Baylor Scott & White Research Institute scientists found curcumin, a plant-based medicinal compound, can help overcome chemotherapy resistance in pancreatic ductal adenocarcinoma, the country’s fourth leading cause of cancer-related deaths.
According to researchers, resistance to chemotherapeutic drugs is a major challenge for PDAC patients. Initially, patients may respond to chemotherapy but, as cancer stem cells form, patients’ bodies may become immune to chemotherapy drugs. The Baylor Scott & White study stated curcumin can act as an adjunct to chemotherapy to battle this.
“By treating certain cells with small doses of curcumin, we were able to reverse the pathways that lead to chemoresistance,” Dr. Ajay Goel, director of gastrointestinal research and translational genomics and oncology at Baylor Scott & White Research Institute, said in a statement. “This is an important breakthrough that could lead to better prognosis and longer lives for patients with chemoresistant pancreatic cancer.”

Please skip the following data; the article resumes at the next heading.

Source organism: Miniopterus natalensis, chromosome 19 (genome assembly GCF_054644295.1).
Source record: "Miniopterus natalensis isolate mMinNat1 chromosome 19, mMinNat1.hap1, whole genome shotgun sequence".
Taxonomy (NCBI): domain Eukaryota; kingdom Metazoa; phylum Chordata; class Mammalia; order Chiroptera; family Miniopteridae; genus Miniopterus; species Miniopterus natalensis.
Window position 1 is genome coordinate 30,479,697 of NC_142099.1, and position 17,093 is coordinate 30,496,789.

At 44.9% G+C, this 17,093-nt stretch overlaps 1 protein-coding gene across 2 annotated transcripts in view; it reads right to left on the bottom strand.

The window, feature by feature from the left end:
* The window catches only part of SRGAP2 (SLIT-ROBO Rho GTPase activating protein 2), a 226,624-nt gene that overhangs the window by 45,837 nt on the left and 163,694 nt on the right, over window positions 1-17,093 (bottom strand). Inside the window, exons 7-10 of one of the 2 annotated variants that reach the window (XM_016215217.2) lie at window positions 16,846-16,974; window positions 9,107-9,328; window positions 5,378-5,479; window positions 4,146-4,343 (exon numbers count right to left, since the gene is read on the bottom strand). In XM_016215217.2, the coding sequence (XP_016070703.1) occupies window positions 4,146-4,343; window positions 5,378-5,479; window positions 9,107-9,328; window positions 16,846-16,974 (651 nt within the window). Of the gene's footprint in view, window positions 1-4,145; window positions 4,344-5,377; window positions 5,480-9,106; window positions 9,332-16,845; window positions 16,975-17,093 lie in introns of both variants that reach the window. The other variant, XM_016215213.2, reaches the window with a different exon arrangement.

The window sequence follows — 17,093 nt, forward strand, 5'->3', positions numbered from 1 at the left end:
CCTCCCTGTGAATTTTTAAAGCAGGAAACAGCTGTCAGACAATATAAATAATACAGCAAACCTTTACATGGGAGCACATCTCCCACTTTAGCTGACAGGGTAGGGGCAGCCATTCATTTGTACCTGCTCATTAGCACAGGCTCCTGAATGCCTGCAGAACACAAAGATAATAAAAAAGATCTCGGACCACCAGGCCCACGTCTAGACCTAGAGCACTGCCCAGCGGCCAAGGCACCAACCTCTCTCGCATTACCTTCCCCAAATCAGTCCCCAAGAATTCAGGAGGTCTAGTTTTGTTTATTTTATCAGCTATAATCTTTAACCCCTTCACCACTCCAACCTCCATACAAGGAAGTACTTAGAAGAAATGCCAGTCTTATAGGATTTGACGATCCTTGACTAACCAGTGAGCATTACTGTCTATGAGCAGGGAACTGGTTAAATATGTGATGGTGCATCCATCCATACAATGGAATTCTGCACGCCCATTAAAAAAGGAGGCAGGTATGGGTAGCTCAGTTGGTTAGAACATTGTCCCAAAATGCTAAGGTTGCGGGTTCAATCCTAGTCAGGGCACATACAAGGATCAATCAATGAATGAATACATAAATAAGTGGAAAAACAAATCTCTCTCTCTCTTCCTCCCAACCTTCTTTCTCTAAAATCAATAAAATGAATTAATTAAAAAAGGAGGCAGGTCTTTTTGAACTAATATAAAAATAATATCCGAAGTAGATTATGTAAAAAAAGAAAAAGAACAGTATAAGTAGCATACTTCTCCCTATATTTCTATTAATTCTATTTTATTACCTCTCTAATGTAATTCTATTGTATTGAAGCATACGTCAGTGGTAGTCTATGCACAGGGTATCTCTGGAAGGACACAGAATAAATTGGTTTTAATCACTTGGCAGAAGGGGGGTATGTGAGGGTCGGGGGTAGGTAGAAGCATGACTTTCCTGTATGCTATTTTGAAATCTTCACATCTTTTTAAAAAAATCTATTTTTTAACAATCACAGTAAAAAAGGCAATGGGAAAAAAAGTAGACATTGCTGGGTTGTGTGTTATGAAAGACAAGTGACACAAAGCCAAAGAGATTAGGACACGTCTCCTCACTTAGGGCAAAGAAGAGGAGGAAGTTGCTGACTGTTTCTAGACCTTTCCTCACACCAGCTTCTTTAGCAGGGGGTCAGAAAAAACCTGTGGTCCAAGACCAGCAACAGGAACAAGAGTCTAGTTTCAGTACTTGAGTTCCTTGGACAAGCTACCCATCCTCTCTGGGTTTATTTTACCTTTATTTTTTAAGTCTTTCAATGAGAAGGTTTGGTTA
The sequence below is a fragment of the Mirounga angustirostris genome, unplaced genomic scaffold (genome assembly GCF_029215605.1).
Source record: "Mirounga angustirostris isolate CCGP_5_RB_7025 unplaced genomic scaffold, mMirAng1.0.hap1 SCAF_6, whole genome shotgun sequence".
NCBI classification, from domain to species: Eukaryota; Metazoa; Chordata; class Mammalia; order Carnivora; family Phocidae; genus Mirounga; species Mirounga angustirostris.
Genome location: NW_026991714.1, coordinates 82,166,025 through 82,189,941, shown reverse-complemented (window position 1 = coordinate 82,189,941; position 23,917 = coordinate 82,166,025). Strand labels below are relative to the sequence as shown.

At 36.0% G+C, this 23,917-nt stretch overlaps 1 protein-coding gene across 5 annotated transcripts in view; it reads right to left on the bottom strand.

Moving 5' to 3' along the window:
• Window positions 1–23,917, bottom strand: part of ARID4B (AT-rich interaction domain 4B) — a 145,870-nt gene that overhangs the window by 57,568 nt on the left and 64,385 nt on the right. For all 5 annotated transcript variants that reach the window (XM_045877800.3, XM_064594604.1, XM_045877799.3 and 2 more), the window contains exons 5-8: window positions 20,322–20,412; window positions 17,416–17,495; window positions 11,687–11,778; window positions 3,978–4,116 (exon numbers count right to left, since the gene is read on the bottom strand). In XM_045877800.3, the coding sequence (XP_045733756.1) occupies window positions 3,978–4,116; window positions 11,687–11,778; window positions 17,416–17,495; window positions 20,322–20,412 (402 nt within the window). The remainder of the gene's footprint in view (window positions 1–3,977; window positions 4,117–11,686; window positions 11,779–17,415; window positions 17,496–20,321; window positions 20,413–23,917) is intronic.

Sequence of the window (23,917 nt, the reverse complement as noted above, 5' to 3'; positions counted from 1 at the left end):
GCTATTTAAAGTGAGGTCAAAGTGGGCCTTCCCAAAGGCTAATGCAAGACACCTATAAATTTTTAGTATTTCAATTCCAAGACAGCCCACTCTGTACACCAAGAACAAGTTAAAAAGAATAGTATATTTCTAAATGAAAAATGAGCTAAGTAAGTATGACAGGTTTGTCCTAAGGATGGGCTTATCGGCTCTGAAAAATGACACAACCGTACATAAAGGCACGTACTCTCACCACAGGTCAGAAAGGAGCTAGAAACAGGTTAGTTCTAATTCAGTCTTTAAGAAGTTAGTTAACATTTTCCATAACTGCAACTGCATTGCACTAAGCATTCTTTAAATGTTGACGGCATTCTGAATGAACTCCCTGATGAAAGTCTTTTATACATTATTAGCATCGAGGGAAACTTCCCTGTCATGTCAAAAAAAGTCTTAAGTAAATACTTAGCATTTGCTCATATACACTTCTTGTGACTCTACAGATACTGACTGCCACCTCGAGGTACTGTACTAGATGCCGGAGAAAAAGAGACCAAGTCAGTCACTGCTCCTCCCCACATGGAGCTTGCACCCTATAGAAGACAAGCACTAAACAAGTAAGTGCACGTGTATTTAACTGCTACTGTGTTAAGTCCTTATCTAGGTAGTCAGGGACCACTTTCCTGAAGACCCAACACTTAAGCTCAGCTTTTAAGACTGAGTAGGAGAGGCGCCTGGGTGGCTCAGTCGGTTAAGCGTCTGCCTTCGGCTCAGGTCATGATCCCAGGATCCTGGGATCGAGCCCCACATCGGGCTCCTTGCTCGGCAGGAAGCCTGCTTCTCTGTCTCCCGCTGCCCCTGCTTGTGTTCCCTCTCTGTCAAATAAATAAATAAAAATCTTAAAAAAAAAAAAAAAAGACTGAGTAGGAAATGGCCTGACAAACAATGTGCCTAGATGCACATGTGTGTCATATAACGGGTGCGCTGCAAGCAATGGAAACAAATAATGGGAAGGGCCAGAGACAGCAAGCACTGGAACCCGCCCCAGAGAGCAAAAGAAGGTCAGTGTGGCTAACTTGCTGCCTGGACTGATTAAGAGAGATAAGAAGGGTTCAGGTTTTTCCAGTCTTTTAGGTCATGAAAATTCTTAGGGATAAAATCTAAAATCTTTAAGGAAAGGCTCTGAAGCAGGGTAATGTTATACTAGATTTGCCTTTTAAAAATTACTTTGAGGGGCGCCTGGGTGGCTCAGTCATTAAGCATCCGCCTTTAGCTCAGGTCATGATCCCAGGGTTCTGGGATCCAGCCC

Goel said his team had identified two key players in regulating drug resistance. Researchers found that when pancreatic cancer cells were treated with curcumin, the natural compound inhibited pathways associated with chemotherapy drug resistance—increasing reception to first-line drug therapy. Researchers also found curcumin can prevent the formation of spheroids, in turn reducing tumor growth and recurrence.
Currently, Goel and his research team are continuing to explore the benefits of curcumin. There are clinical trials underway studying the role of curcumin in cervical, breast, and colorectal cancers.